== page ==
The University of St. Thomas

Music

Bast, Andrew

Bast, Andrew

A Historical Analysis of the Development of Suzuki Talent Education with Particular Emphasis on its Beginnings in Minnesota and the First Ten Years of Suzuki Program at the MacPhail Center for the Arts
Andrew Bast
Abstract

The purpose of this thesis was to chronicle the beginnings of Suzuki Talent Education in Minnesota, focusing particular attention on the Suzuki program at the MacPhail Center of the Arts through its first ten years.  Dr. Shinichi Suzuki’s development of a method and philosophy for the teaching of instrumental music was introduced to the United States in the late 1950s and by the late 1960s several programs had begun.  In Minnesota, the Suzuki program at the MacPhail Center for the Arts remains one of the oldest and has grown to become one of the most prominent and successful in the country.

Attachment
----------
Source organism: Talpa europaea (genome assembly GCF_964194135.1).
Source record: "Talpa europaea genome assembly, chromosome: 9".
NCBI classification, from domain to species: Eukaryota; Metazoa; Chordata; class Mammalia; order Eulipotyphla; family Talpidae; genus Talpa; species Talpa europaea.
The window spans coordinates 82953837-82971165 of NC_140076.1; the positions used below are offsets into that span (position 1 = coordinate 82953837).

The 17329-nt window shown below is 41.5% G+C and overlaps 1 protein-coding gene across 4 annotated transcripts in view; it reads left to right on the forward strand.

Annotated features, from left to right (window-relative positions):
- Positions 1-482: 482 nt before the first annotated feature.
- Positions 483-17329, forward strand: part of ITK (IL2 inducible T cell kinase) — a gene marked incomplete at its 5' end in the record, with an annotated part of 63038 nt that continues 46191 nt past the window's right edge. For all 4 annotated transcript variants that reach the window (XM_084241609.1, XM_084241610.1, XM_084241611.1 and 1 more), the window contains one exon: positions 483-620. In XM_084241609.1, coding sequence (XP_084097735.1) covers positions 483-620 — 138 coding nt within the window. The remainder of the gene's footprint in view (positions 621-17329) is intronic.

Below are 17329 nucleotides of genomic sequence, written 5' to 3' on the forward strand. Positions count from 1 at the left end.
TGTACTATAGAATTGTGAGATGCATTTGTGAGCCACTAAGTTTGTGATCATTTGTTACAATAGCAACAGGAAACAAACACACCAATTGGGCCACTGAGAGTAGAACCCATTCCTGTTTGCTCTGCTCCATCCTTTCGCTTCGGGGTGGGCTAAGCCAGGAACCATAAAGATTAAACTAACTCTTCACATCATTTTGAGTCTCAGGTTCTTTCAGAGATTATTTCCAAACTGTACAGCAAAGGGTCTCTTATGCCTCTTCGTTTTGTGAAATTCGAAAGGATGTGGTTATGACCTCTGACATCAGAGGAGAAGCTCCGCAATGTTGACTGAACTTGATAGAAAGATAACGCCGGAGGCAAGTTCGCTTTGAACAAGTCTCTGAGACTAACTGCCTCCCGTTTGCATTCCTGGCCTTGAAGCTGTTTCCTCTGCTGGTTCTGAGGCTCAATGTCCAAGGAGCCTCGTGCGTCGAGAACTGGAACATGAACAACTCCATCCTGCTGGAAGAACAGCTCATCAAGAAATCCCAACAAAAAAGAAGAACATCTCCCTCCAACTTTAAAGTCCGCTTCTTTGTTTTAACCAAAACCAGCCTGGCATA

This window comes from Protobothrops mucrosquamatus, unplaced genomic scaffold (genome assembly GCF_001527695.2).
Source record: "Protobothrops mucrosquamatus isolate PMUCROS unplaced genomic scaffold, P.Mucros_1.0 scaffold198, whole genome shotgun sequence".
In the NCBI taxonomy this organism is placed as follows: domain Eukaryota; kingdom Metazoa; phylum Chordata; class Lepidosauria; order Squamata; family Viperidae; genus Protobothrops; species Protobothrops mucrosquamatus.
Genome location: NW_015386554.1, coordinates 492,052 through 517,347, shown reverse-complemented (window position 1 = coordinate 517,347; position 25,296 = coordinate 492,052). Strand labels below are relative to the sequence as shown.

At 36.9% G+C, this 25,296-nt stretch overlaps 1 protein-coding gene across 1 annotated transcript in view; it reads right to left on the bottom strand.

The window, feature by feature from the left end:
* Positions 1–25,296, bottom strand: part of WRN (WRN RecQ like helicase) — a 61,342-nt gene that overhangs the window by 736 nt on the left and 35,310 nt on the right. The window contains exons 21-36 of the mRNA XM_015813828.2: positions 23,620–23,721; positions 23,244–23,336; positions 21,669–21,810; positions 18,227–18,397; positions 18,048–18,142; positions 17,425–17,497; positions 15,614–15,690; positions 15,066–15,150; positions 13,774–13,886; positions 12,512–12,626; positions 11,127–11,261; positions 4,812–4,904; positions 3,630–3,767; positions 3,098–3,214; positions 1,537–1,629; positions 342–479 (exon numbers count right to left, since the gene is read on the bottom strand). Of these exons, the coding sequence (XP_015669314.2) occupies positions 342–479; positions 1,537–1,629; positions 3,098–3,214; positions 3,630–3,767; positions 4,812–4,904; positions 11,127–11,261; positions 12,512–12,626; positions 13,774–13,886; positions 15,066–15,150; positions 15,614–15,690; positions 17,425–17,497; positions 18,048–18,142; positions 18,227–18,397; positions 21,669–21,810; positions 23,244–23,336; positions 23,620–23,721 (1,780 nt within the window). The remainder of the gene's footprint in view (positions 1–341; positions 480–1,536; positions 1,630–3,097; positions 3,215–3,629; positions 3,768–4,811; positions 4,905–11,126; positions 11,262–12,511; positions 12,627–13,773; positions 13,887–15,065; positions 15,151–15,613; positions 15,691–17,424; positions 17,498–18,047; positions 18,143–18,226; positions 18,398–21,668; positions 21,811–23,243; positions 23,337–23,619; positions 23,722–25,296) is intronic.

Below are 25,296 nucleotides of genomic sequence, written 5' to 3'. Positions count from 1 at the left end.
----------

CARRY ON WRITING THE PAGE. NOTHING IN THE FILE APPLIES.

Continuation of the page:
This study is comprised of the following topics related to the growth and development of the Suzuki Method in Minnesota:  a biography of Dr. Suzuki how his life experiences lead to the development of his approach to teaching, a background of the Suzuki Method and its differences from a traditional approach, a history of the method’s introduction to American teachers and the beginnings of Suzuki teaching in the United States, the earliest accounts of Suzuki education in Minnesota, the founding of the Wayzata and MacPhail Suzuki programs, and the growth and development of the MacPhail program under the direction of Mark Bjork through its first ten years.

The researcher concludes that the Suzuki Method has become a vital and important form of instrumental music education throughout the past fifty years.  A study of the early history of Talent education in Minnesota and the development of the program at MacPhail provides an early example of success in its introduction in the United States.  Through continued study and dedication to Talent Education the faculty at MacPhail helped develop a program that continued to grow in quality and size through the 1970s.  Their work provides a valuable model for current understanding of the Suzuki Method in the United States.

Thesis Supervisor
Dr. Bruce P. Gleason